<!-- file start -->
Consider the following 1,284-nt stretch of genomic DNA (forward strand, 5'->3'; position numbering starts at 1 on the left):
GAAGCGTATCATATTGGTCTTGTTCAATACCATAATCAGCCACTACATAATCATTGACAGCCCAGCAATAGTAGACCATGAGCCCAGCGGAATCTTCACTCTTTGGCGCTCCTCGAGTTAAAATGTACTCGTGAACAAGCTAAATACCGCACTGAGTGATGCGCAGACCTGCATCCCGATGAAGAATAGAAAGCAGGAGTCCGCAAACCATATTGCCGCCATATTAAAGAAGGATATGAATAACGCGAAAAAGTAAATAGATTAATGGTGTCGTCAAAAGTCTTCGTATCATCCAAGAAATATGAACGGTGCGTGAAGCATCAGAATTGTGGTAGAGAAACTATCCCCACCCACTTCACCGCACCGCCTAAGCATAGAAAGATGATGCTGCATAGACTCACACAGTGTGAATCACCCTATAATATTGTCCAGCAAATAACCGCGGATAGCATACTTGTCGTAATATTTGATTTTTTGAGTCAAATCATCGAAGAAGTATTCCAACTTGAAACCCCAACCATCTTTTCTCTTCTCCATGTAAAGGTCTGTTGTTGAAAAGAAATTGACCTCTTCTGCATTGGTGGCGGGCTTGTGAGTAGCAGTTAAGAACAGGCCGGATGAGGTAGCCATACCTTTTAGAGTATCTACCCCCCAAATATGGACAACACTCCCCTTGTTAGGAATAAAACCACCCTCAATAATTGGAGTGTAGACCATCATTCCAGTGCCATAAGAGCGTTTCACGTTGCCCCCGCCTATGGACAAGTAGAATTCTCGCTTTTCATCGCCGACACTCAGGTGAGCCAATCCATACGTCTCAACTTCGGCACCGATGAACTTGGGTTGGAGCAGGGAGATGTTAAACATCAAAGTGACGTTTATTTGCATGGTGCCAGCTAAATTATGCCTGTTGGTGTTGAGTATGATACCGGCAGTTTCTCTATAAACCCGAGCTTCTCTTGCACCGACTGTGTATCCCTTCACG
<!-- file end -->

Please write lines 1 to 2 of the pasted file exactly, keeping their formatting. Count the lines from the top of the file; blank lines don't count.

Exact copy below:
Consider the following 1,284-nt stretch of genomic DNA (forward strand, 5'->3'; position numbering starts at 1 on the left):
GAAGCGTATCATATTGGTCTTGTTCAATACCATAATCAGCCACTACATAATCATTGACAGCCCAGCAATAGTAGACCATGAGCCCAGCGGAATCTTCACTCTTTGGCGCTCCTCGAGTTAAAATGTACTCGTGAACAAGCTAAATACCGCACTGAGTGATGCGCAGACCTGCATCCCGATGAAGAATAGAAAGCAGGAGTCCGCAAACCATATTGCCGCCATATTAAAGAAGGATATGAATAACGCGAAAAAGTAAATAGATTAATGGTGTCGTCAAAAGTCTTCGTATCATCCAAGAAATATGAACGGTGCGTGAAGCATCAGAATTGTGGTAGAGAAACTATCCCCACCCACTTCACCGCACCGCCTAAGCATAGAAAGATGATGCTGCATAGACTCACACAGTGTGAATCACCCTATAATATTGTCCAGCAAATAACCGCGGATAGCATACTTGTCGTAATATTTGATTTTTTGAGTCAAATCATCGAAGAAGTATTCCAACTTGAAACCCCAACCATCTTTTCTCTTCTCCATGTAAAGGTCTGTTGTTGAAAAGAAATTGACCTCTTCTGCATTGGTGGCGGGCTTGTGAGTAGCAGTTAAGAACAGGCCGGATGAGGTAGCCATACCTTTTAGAGTATCTACCCCCCAAATATGGACAACACTCCCCTTGTTAGGAATAAAACCACCCTCAATAATTGGAGTGTAGACCATCATTCCAGTGCCATAAGAGCGTTTCACGTTGCCCCCGCCTATGGACAAGTAGAATTCTCGCTTTTCATCGCCGACACTCAGGTGAGCCAATCCATACGTCTCAACTTCGGCACCGATGAACTTGGGTTGGAGCAGGGAGATGTTAAACATCAAAGTGACGTTTATTTGCATGGTGCCAGCTAAATTATGCCTGTTGGTGTTGAGTATGATACCGGCAGTTTCTCTATAAACCCGAGCTTCTCTTGCACCGACTGTGTATCCCTTCACG